# Verifying ohm's law

1. Mar 7, 2013

### Shakarri

How was Ohm's law ever verified?
To verify it you need to measure the current, voltage and resistance over a range of values and show that ohms law satisfies their solution. The catch is that typical ohmmeters do not measure resistance, they measure current and voltage and use ohm's law to find the resistance. If you use an ohmmeter to verify ohms law then you are assuming ohms law is true in order to show that it is true which is logically flawed.

2. Mar 7, 2013

### f95toli

Firstly, Ohm's law isn't a law as such: it is a relation that is approximately applicable in certain situations.
That said, if you make sure that a number of conditions are met is should still hold with extremely high accuracy, and it is in fact already used to calibrate the current standards.

Resistance, voltage and current form the corners of what is known as the metrological triangle. This triangle has never actually been tested with metrological accuracy (say one part in 10^8), so you are partly correct (albeit not for the reason you mention)

The reason is that we don't have a method for realizing the Ampere that is accurate enough. The ohm is realized using the quantum hall effect and the volt using the Josephson effect and these can be measured with very high accuracy. If we had a way of generating a known current that did not depend on neither knowning the voltage nor the resistance(but say a frequency), we could "close" the triangle because we would be able to use two realizations to test the third.

Better current sources are becoming available, and the triangle should be closed within a few years,

3. Mar 7, 2013

### Staff: Mentor

The essence of Ohm's "law" is that the current through a resistor or other object is proportional to the voltage across it. We basically define R to be the proportionality constant. (Actually it's 1/R if we treat V as the independent variable and I as the dependent variable).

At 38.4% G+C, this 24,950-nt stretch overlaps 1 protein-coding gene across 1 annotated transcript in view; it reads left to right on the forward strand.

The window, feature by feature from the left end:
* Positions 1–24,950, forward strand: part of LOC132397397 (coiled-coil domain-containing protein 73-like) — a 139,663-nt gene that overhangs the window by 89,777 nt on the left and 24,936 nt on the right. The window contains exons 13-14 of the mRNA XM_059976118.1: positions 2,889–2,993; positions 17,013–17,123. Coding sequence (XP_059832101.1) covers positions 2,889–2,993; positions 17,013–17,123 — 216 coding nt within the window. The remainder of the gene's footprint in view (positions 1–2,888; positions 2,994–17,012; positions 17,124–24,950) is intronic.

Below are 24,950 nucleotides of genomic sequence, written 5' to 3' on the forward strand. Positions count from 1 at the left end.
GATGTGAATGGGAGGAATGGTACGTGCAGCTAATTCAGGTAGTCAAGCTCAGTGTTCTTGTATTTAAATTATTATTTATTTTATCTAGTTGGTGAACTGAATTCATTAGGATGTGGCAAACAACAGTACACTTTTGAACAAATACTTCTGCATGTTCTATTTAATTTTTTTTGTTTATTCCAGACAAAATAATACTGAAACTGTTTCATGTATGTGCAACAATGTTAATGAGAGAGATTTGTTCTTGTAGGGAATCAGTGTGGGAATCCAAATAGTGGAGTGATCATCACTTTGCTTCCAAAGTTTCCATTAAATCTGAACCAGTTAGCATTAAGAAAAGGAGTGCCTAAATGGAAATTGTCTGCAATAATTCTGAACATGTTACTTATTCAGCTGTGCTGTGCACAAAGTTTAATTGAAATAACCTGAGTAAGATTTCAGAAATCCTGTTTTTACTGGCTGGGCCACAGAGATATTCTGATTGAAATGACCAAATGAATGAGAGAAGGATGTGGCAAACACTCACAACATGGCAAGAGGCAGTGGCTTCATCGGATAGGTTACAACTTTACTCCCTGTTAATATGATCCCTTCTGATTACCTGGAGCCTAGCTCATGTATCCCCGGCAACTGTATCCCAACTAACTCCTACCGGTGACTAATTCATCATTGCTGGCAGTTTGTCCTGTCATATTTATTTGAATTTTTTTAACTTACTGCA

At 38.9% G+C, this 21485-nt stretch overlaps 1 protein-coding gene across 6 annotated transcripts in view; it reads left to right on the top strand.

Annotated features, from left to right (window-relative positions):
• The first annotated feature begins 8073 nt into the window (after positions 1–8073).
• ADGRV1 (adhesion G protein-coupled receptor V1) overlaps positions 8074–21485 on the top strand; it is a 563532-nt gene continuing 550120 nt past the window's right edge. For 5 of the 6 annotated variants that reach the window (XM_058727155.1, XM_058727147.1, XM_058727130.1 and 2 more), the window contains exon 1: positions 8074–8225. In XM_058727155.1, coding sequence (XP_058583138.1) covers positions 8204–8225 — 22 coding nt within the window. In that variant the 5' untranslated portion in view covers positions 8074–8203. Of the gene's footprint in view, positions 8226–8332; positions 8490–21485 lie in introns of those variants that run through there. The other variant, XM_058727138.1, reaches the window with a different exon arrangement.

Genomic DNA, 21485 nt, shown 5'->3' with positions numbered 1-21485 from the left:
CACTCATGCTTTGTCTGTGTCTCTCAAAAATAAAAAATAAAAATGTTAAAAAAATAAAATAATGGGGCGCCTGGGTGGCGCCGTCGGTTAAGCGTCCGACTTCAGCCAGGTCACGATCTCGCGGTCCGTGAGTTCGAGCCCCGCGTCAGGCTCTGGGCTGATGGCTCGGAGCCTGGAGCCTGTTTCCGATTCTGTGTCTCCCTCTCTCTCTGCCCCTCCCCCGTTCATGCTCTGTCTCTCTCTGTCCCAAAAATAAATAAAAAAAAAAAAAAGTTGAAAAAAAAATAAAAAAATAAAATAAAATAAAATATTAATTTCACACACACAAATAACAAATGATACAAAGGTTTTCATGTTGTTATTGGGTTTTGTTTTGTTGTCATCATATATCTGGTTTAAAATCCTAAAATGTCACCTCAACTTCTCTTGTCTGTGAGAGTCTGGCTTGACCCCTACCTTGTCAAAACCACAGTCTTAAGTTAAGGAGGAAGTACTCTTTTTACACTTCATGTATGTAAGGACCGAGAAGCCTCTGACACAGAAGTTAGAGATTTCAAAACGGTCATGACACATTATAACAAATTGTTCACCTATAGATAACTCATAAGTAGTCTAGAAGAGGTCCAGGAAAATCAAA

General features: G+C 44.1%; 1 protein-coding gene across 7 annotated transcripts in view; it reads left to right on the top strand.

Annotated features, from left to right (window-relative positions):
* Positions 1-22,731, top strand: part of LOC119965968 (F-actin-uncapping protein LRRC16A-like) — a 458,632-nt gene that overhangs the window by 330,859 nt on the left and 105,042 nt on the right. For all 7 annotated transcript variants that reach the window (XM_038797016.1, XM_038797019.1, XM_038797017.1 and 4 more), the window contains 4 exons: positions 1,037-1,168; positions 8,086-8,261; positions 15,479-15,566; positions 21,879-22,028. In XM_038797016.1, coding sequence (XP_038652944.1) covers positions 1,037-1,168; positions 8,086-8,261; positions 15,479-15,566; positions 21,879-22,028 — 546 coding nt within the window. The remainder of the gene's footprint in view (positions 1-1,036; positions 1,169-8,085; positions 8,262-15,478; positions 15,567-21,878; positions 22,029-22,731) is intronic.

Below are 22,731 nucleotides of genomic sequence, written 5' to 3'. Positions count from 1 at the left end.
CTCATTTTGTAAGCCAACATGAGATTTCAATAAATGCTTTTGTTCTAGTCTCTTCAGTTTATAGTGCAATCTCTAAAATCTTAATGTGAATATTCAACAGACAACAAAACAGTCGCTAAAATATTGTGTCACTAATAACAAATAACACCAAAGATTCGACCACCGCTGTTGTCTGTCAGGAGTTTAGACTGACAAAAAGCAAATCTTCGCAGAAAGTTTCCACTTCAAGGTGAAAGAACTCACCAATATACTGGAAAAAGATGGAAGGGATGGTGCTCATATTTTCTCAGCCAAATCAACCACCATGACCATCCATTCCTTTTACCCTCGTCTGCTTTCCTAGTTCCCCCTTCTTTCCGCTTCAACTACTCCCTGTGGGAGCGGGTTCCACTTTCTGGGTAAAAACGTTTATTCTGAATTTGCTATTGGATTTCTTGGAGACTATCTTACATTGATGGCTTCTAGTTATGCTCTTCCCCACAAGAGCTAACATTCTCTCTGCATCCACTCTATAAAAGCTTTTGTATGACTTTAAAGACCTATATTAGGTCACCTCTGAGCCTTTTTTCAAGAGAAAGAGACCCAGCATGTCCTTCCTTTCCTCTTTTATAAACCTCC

So, simply measure various combinations of V and I, make a graph, and verify that it's linear.

4. Mar 7, 2013

Staff Emeritus
I would argue that Ohm's law is what defines an ideal resistor. There are no ideal resistors in the world, but it's still a useful approximation.

5. Mar 7, 2013

6. Mar 7, 2013

### f95toli

True, but it would nevertheless be good if we were able to verify that the triangle is indeed true for the realizations of volt, ohm and Ampere. There is currently a LOT of effort going into making experiments of this type.

That said, even if if the triangle turned out to be incorrect (unlikely, but possible) that would of course still not invalidate ohms law as such.

7. Mar 7, 2013

### Ratch

To the Ineffable All,

Are you aware what some very good text books say about Ohm's law? They say that the formula V=IR or V=IZ is NOT Ohm's law. It is the resistance or impedance formula. Ohm's law is a property of a material, not a method of calculating current, impedance, or voltage. Read what the physics books say about this.

"We stress that the relationship V=IR is not a statement of Ohm's law. A conductor obeys Ohm's law only if its V--I curve is linear, that is, if R is independent of V and I. The relationship R = V/I remains as the general definition of the resistance of a conductor whether or not the conductor obeys Ohm's law. ..... Ohm's law is a specific property of certain materials and is not a general law of electromagnetism, for example like Gauss's law."
The above snippet is from Physics, by Prof David Halliday, University of Pittsburgh & Prof Robert Resnick,Rensselaer Polytechnic Institute, 1967 , page 780.

And the following.
"Ohm's law states that for many materials (including most metals), the ratio of the current density and electric field is a constant, which is independent of the electric field producing the current.
Materials that obey Ohm's law, and hence demonstrate this linear behavior are said to be ohmic. The electrical behavior of most materials is quite linear for very small changes in the current. Experimentally, one finds that not all materials have this property. Materials that do not obey Ohm's law are said to be nonohmic. Ohm's law is not a fundamental law of nature, but an emperical relationship valid only for certain materials."
The above is from Physics for Scientists and Engineers, Raymond A Serway, James Madison University, Third edition, 1990, page 745.

http://www.launc.tased.edu.au/online/sciences/PhysSci/done/electric/resistnc/Resistance.htm